19

I work at a large, multinational corporation in the US. Other clarifying details will follow my question.

At my workplace, we have an office, upstairs, a lab downstairs, and a data center contained in the lab itself, as a separate room. Today, a woman (Alice) I work with was taken off a project she was working on with our singular female intern (Babs), cabling some new equipment. A male coworker (Clark) was tasked to replace her. When Alice walked out of the data center, she announced to the room at large, 5 or 6 males including myself, that she was being put on another project, and asked us to listen for yelling from the data center, and that we keep an eye on Clark working with Babs. Because she then came to collect her things that she had left to me, I remarked that I thought Babs was doing fine and could "take care of herself." Alice then told me that she didn't want Clark "taking advantage of any of the interns." This gave me pause for a number of reasons:

  1. I don't particularly like Clark, he told me outright "I'm a douche bag" today, but I never regarded him as dangerous.
  2. Being a man myself, I don't see the workplace as particularly sexist or giving reason for worry.
  3. I do worry a bit now that Alice herself, or other female colleagues may feel uneasy at work when not working with another woman. I am unsure if there is something I could or should do.
  4. This seems vaguely sexist, though I am unsure on who's part

My two part question: am I reading too much into this, or not enough? In either case, is there an appropriate course of action?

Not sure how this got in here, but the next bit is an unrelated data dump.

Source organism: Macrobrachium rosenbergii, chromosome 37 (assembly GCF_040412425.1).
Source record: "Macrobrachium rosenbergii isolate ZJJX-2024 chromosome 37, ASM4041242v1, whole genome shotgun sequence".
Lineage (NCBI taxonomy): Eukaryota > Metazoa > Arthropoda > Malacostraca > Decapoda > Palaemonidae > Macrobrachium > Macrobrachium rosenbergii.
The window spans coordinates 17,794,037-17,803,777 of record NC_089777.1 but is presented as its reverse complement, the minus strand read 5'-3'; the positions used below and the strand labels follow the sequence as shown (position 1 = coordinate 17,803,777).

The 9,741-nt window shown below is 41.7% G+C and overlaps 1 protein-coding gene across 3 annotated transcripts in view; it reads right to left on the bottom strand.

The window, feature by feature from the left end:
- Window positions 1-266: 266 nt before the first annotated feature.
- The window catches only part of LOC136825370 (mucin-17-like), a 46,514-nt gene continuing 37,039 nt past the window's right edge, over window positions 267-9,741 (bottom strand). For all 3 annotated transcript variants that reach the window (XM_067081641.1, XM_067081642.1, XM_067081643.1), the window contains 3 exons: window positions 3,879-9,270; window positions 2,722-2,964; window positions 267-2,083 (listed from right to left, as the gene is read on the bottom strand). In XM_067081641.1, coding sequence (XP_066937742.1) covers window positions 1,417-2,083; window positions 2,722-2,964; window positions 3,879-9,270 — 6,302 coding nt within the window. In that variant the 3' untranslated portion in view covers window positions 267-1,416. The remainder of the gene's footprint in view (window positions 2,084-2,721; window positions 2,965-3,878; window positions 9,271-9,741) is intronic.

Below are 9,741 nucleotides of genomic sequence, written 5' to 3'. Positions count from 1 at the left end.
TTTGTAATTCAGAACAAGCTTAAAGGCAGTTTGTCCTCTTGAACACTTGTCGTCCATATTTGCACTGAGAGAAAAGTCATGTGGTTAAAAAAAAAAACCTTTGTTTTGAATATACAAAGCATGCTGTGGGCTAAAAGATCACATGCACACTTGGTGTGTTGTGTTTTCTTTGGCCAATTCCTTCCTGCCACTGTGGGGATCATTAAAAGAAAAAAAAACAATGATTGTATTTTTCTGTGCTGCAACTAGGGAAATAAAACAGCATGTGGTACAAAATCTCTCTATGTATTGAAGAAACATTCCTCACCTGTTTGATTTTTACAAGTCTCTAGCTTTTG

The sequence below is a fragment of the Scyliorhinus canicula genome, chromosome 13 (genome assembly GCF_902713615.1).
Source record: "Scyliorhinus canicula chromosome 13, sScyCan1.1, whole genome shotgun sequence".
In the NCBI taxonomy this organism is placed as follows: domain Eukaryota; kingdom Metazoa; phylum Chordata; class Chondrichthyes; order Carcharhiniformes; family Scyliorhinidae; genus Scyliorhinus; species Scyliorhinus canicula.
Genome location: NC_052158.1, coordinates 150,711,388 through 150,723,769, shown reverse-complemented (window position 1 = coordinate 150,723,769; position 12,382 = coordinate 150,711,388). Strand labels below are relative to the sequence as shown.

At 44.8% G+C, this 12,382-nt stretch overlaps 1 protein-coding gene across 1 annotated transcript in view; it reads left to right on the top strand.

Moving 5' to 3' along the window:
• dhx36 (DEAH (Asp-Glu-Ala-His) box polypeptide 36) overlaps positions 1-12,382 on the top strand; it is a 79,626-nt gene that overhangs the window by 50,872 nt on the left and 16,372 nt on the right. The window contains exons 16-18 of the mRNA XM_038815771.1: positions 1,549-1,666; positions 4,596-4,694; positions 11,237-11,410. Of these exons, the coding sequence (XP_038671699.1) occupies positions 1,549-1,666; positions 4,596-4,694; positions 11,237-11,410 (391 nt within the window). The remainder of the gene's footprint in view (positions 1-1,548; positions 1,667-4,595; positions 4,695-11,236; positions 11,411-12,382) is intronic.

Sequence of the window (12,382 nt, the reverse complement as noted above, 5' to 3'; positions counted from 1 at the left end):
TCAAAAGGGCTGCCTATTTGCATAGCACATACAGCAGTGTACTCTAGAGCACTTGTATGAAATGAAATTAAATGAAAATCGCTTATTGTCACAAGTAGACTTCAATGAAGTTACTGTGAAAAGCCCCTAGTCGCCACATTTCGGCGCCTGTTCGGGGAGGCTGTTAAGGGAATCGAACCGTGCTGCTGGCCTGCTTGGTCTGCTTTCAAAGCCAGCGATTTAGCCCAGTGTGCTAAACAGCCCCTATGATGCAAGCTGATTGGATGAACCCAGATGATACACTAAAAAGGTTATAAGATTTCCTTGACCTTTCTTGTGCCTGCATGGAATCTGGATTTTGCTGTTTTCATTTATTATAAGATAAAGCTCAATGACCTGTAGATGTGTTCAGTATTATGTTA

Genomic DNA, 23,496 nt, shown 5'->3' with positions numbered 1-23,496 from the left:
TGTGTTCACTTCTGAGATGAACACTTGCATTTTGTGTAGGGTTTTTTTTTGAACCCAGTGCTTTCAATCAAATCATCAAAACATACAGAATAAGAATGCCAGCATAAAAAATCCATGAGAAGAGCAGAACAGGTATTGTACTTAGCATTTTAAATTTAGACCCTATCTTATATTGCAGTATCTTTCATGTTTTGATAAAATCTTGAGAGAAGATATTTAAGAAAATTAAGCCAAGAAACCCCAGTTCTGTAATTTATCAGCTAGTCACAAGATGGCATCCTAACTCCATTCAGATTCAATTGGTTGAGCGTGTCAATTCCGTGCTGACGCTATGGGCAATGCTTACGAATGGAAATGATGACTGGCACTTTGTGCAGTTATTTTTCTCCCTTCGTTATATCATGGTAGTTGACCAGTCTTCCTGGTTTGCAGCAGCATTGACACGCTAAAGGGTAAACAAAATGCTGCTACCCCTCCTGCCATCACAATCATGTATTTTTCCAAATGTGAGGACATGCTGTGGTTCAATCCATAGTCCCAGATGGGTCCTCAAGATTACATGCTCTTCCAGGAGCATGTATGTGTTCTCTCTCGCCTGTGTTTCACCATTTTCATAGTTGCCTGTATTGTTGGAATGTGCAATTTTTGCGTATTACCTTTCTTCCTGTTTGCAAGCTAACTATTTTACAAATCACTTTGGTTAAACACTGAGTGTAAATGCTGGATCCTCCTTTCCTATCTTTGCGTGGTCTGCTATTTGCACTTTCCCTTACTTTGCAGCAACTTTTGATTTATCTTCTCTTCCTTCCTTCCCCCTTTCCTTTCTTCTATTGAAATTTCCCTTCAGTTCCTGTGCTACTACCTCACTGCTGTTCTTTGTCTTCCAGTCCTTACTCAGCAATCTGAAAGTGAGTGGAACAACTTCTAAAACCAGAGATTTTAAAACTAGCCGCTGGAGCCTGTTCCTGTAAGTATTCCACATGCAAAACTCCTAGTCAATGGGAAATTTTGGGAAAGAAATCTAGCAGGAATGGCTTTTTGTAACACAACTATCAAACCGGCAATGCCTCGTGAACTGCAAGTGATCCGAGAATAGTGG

Clarifying Details

  1. I am 23 years old, I've worked at this company a little over a year and greatly enjoy it
  2. Alice is ~35, has been at the company a while, but is new (less than two months) to her and Babs' team
  3. Babs is perhaps two or three years younger than me, an intern who has been with us roughly two months, and will be here through January
  4. Clark is roughly my age, and generally unliked; he is constantly strutting his "lab manager" status around the lab, even though he has worked with us less than 3 months, and is almost assuredly on a lower pay grade
  5. Babs does not seem openly uncomfortable around the office, goes out at night and on weekends with a number of other interns I am good friends with, and was working on her team before Alice
  6. I took no action, other than to IM my intern who was also working in the data center and ask if Clark was "being annoying" he replied "no more than usual"
  • 2
    So, short-form, an older coworker (Alice) asked you to listen for a younger female (Babs) potentially yelling for help due to another coworker (Clark)? – Nat Jul 13 '17 at 3:00
  • 9
    Vaguely sexist? Oh, no, that's full-blown sexism, right there. – Wesley Long Jul 13 '17 at 3:00
  • 2
    @Nat I inferred Alice meant more along the lines of listen for Clark yelling at Babs or giving her a hard time. The data center is separated from the lab by a set of doors, but you could carry on a loud conversation through them if you needed to. Again, Babs and Clark were not alone in the data center after Clark left. – agentroadkill Jul 13 '17 at 3:04
  • 4
    @WesleyLong It seems like Alice might just have a problem with Clark specifically, which would not be sexism. Unless you're saying Clark is sexist, which I see no proof of here. – Dukeling Jul 13 '17 at 7:01
  • 3
    If I was the boss, I would terminate Alice today. If she has a specific gripe with Clark's behavior, then that is not the way to handle such a thing and she should know better. – Pete B. Jul 13 '17 at 15:58